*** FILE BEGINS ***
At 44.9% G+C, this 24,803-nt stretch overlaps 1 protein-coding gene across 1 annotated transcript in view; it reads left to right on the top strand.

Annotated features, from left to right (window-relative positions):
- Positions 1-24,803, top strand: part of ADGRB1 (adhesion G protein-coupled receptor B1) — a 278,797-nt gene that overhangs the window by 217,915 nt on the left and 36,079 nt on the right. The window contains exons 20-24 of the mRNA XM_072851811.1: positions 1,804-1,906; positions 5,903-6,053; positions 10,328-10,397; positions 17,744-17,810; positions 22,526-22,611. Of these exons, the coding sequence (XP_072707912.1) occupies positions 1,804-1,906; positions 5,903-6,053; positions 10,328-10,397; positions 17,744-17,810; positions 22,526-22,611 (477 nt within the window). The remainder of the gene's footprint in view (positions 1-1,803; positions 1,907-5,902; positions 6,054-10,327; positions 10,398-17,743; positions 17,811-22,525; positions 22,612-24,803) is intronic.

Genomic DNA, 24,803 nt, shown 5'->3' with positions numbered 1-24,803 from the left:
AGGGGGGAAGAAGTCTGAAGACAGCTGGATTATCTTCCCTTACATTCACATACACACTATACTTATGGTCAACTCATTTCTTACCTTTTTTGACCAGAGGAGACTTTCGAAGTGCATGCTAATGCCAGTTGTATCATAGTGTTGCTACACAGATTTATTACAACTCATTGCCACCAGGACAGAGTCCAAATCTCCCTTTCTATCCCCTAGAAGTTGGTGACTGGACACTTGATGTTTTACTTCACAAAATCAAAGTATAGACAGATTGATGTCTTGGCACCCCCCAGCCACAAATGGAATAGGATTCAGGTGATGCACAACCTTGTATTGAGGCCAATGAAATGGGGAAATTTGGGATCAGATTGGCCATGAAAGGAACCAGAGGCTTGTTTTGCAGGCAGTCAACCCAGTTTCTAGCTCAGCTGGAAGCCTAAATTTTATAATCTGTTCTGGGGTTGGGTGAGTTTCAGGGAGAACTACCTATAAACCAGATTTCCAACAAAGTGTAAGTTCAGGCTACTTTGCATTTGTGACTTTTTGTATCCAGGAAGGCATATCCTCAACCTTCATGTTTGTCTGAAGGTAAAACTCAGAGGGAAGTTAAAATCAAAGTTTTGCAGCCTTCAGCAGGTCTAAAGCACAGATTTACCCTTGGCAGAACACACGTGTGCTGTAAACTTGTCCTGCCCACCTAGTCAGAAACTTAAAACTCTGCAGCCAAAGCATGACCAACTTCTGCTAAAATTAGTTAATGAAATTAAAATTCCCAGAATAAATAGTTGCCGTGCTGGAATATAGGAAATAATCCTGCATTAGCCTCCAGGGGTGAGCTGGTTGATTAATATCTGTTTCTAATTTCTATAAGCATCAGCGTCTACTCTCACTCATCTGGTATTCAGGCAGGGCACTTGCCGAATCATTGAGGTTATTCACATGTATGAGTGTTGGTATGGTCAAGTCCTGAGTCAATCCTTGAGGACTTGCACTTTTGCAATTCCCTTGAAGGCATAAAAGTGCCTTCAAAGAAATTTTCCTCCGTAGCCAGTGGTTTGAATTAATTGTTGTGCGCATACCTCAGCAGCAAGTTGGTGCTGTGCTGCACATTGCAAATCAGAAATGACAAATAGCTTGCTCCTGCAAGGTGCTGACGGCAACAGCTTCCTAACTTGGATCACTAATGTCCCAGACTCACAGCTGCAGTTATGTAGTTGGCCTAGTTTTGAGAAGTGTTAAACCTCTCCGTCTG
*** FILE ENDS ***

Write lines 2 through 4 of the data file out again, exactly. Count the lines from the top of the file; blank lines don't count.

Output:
Annotated features, from left to right (window-relative positions):
- Positions 1-24,803, top strand: part of ADGRB1 (adhesion G protein-coupled receptor B1) — a 278,797-nt gene that overhangs the window by 217,915 nt on the left and 36,079 nt on the right. The window contains exons 20-24 of the mRNA XM_072851811.1: positions 1,804-1,906; positions 5,903-6,053; positions 10,328-10,397; positions 17,744-17,810; positions 22,526-22,611. Of these exons, the coding sequence (XP_072707912.1) occupies positions 1,804-1,906; positions 5,903-6,053; positions 10,328-10,397; positions 17,744-17,810; positions 22,526-22,611 (477 nt within the window). The remainder of the gene's footprint in view (positions 1-1,803; positions 1,907-5,902; positions 6,054-10,327; positions 10,398-17,743; positions 17,811-22,525; positions 22,612-24,803) is intronic.

Genomic DNA, 24,803 nt, shown 5'->3' with positions numbered 1-24,803 from the left: